Q4. India won global acclaim for its “Beat Plastic Pollution” resolve declared on World Environment Day last year, under which it pledged to eliminate single-use plastic by 2022. So far, 22 States and Union Territories have joined the fight, (1) ………………………………………………………… . Puducherry will implement a ban from March 1. Where firm action has been taken, positive results have followed. A Bengaluru waste collective estimates that the volume of plastic waste that they collect dropped from about two tonnes a day to less than 100 kg. Voluntary initiatives are having an impact in many States, as citizens reduce, reuse and sort their waste. (2) ……………………………………………………. Waste plastic from packaging of everything from food, cosmetics and groceries to goods delivered by online platforms remains unaddressed. It will take a paradigm shift in the manner in which waste is collected and handled by municipal authorities to change this. Governments must start charging the producers for their waste, and collect it diligently, which will lead to recovery and recycling. But the depressing reality is that State and local governments are unwilling to upgrade their waste management systems, (3) …………………… …………………………

The Plastic Waste Management Rules, 2016 are clear that producers, importers and brand owners must adopt a collect-back system for the plastic they introduce into the environment. Although the rules were notified in the same year, amended later and given high visibility by the Ministry of Environment, Forest and Climate Change, (4)…………………………………………………………….. At the very least, local bodies should consult manufacturers or importers to assess the problem. Delaying such a measure has created the anomalous situation of small producers of plastics facing the ban, while more organised entities covered by the Extended Producer Responsibility clause continue with business as usual. (5)………………………………………………………………………………………., but to recover thousands of tonnes of waste that end up in dumping sites. Cities and towns need competent municipal systems to achieve this. Again, there is little doubt that plastics play a major role in several industries, notably in the automotive, pharmaceutical, health care and construction sectors. But it is the fast moving consumer goods sector that (6)………………………………………………………... This calls for urgent action. Governments should show the same resolve here, as they have done in imposing the ban.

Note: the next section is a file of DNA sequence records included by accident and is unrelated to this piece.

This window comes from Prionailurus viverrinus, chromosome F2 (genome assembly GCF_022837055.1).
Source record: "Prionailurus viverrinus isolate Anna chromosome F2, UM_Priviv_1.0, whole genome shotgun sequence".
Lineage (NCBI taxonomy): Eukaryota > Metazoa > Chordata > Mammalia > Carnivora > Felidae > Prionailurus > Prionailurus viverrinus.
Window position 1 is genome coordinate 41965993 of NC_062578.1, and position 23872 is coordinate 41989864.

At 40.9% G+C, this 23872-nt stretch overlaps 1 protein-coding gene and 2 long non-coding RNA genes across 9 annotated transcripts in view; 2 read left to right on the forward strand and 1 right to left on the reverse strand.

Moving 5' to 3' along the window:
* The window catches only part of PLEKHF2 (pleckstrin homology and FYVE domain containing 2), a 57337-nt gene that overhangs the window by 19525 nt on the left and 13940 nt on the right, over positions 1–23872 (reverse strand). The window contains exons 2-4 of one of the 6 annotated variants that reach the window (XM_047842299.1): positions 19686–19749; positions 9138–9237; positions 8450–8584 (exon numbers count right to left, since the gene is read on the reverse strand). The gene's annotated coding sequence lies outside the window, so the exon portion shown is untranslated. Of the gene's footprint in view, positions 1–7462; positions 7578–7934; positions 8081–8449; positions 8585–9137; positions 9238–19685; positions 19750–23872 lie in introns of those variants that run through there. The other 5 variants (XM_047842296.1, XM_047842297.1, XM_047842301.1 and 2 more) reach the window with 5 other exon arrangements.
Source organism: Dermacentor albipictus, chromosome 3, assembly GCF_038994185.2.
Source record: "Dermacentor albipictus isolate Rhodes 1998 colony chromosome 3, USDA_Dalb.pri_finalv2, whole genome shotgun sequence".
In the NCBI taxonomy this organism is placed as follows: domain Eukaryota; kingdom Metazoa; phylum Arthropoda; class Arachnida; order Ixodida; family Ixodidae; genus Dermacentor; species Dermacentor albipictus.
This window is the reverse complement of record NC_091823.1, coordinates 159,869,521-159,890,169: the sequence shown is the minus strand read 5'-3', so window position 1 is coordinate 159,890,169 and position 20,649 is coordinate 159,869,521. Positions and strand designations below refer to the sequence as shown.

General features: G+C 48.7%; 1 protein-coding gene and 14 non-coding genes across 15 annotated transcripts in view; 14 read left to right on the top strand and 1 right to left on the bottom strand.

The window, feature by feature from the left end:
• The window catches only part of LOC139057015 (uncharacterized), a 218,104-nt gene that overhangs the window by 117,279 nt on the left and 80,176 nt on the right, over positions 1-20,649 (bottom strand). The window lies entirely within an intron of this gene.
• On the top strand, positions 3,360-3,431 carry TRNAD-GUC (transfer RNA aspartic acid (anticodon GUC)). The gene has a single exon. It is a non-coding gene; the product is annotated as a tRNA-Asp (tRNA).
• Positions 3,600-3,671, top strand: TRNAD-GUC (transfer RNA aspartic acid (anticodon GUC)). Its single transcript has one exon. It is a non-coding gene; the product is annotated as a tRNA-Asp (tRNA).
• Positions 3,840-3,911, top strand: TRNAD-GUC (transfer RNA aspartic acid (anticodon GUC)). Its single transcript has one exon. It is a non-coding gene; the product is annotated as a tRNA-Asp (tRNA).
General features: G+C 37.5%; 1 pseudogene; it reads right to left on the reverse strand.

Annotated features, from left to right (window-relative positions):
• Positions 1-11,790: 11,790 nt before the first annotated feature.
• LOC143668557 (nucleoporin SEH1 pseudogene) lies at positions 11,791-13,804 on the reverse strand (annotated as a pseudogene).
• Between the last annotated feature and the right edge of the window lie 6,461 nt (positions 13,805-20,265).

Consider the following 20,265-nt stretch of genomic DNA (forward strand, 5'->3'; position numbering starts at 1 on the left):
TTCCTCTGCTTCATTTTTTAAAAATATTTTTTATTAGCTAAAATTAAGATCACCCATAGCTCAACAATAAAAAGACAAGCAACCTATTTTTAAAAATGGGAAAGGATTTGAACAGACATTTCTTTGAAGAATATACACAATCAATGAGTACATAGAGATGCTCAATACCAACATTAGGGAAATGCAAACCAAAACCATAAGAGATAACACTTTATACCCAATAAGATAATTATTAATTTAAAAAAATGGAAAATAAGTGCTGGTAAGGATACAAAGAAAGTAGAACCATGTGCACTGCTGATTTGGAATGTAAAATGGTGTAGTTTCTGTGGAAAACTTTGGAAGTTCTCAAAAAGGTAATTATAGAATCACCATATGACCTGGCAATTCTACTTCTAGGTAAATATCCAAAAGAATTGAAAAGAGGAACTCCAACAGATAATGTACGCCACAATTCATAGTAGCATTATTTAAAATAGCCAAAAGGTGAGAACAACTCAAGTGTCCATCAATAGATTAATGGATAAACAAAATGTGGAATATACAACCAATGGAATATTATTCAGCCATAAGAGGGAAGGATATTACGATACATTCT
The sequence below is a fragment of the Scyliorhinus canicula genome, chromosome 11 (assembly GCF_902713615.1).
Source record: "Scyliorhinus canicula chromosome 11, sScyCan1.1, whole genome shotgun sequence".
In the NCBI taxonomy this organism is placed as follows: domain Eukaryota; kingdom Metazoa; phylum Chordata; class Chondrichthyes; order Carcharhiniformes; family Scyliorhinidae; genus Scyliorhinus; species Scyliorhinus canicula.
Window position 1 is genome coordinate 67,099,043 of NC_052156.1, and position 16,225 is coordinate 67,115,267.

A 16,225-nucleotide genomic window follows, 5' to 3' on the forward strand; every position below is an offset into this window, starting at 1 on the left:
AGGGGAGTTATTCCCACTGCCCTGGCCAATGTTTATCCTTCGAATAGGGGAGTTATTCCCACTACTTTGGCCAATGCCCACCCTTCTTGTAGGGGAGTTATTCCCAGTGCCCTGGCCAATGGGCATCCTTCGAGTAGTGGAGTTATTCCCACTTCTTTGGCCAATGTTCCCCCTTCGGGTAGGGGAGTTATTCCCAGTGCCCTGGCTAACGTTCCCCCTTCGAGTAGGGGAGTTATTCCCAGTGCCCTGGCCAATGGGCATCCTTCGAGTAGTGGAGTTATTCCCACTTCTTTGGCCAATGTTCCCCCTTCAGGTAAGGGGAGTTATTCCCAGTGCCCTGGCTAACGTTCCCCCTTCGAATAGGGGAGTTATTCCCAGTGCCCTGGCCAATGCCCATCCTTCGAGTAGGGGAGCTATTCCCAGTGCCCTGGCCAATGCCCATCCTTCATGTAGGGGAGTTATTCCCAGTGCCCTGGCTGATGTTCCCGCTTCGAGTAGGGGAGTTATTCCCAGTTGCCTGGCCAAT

But when we finally came in line, the administration kind of loosened up with the laws and plastic bags once again made their way back into our lives.
 Both (a) and (e)
 not much has been done to take the process forward.
 but the local manufacturing units and cheap prices ruin the effort.
 And home delivery is a rising trend now

Q5. India won global acclaim for its “Beat Plastic Pollution” resolve declared on World Environment Day last year, under which it pledged to eliminate single-use plastic by 2022. So far, 22 States and Union Territories have joined the fight, (1) ………………………………………………………… . Puducherry will implement a ban from March 1. Where firm action has been taken, positive results have followed. A Bengaluru waste collective estimates that the volume of plastic waste that they collect dropped from about two tonnes a day to less than 100 kg. Voluntary initiatives are having an impact in many States, as citizens reduce, reuse and sort their waste. (2) ……………………………………………………. Waste plastic from packaging of everything from food, cosmetics and groceries to goods delivered by online platforms remains unaddressed. It will take a paradigm shift in the manner in which waste is collected and handled by municipal authorities to change this. Governments must start charging the producers for their waste, and collect it diligently, which will lead to recovery and recycling. But the depressing reality is that State and local governments are unwilling to upgrade their waste management systems, (3) …………………… …………………………